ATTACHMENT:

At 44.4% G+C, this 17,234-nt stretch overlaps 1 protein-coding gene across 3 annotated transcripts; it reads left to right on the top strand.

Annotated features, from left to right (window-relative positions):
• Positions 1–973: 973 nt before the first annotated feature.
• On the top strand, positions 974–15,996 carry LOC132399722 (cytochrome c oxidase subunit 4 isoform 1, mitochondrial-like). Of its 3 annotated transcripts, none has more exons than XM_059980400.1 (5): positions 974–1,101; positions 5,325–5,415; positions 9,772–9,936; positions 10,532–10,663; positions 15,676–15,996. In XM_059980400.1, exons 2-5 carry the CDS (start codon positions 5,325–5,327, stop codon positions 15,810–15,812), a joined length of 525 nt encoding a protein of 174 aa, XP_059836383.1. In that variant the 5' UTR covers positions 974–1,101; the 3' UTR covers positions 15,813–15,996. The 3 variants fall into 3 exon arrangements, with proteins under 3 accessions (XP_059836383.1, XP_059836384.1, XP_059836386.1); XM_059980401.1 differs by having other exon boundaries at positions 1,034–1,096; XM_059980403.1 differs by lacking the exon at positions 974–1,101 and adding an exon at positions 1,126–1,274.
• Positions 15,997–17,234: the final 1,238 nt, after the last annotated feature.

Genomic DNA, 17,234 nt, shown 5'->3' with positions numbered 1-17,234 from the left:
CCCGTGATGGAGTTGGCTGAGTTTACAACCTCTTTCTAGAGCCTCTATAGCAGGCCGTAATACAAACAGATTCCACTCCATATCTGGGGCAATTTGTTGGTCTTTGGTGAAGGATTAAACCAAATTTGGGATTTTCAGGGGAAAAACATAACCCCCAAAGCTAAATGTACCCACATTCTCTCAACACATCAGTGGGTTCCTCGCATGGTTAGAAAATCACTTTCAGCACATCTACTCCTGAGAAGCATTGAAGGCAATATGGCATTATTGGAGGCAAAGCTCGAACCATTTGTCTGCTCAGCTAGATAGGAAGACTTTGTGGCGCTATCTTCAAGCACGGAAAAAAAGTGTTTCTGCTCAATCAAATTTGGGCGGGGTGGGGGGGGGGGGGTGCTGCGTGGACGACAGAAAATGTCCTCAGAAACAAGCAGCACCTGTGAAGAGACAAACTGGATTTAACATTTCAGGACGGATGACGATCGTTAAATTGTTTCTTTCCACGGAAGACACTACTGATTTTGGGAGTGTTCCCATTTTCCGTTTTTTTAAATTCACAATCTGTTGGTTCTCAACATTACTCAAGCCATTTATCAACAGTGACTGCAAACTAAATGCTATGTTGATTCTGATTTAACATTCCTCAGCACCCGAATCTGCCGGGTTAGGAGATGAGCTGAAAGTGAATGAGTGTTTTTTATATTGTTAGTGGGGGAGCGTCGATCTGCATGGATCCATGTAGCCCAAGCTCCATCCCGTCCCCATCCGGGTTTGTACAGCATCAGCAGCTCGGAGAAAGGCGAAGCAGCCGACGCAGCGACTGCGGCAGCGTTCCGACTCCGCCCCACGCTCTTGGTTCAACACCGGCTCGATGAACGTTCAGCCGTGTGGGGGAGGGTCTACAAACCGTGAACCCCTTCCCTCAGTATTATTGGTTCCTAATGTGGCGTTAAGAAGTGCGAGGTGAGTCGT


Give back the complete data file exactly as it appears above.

At 44.4% G+C, this 17,234-nt stretch overlaps 1 protein-coding gene across 3 annotated transcripts; it reads left to right on the top strand.

Annotated features, from left to right (window-relative positions):
• Positions 1–973: 973 nt before the first annotated feature.
• On the top strand, positions 974–15,996 carry LOC132399722 (cytochrome c oxidase subunit 4 isoform 1, mitochondrial-like). Of its 3 annotated transcripts, none has more exons than XM_059980400.1 (5): positions 974–1,101; positions 5,325–5,415; positions 9,772–9,936; positions 10,532–10,663; positions 15,676–15,996. In XM_059980400.1, exons 2-5 carry the CDS (start codon positions 5,325–5,327, stop codon positions 15,810–15,812), a joined length of 525 nt encoding a protein of 174 aa, XP_059836383.1. In that variant the 5' UTR covers positions 974–1,101; the 3' UTR covers positions 15,813–15,996. The 3 variants fall into 3 exon arrangements, with proteins under 3 accessions (XP_059836383.1, XP_059836384.1, XP_059836386.1); XM_059980401.1 differs by having other exon boundaries at positions 1,034–1,096; XM_059980403.1 differs by lacking the exon at positions 974–1,101 and adding an exon at positions 1,126–1,274.
• Positions 15,997–17,234: the final 1,238 nt, after the last annotated feature.

Genomic DNA, 17,234 nt, shown 5'->3' with positions numbered 1-17,234 from the left:
CCCGTGATGGAGTTGGCTGAGTTTACAACCTCTTTCTAGAGCCTCTATAGCAGGCCGTAATACAAACAGATTCCACTCCATATCTGGGGCAATTTGTTGGTCTTTGGTGAAGGATTAAACCAAATTTGGGATTTTCAGGGGAAAAACATAACCCCCAAAGCTAAATGTACCCACATTCTCTCAACACATCAGTGGGTTCCTCGCATGGTTAGAAAATCACTTTCAGCACATCTACTCCTGAGAAGCATTGAAGGCAATATGGCATTATTGGAGGCAAAGCTCGAACCATTTGTCTGCTCAGCTAGATAGGAAGACTTTGTGGCGCTATCTTCAAGCACGGAAAAAAAGTGTTTCTGCTCAATCAAATTTGGGCGGGGTGGGGGGGGGGGGGTGCTGCGTGGACGACAGAAAATGTCCTCAGAAACAAGCAGCACCTGTGAAGAGACAAACTGGATTTAACATTTCAGGACGGATGACGATCGTTAAATTGTTTCTTTCCACGGAAGACACTACTGATTTTGGGAGTGTTCCCATTTTCCGTTTTTTTAAATTCACAATCTGTTGGTTCTCAACATTACTCAAGCCATTTATCAACAGTGACTGCAAACTAAATGCTATGTTGATTCTGATTTAACATTCCTCAGCACCCGAATCTGCCGGGTTAGGAGATGAGCTGAAAGTGAATGAGTGTTTTTTATATTGTTAGTGGGGGAGCGTCGATCTGCATGGATCCATGTAGCCCAAGCTCCATCCCGTCCCCATCCGGGTTTGTACAGCATCAGCAGCTCGGAGAAAGGCGAAGCAGCCGACGCAGCGACTGCGGCAGCGTTCCGACTCCGCCCCACGCTCTTGGTTCAACACCGGCTCGATGAACGTTCAGCCGTGTGGGGGAGGGTCTACAAACCGTGAACCCCTTCCCTCAGTATTATTGGTTCCTAATGTGGCGTTAAGAAGTGCGAGGTGAGTCGT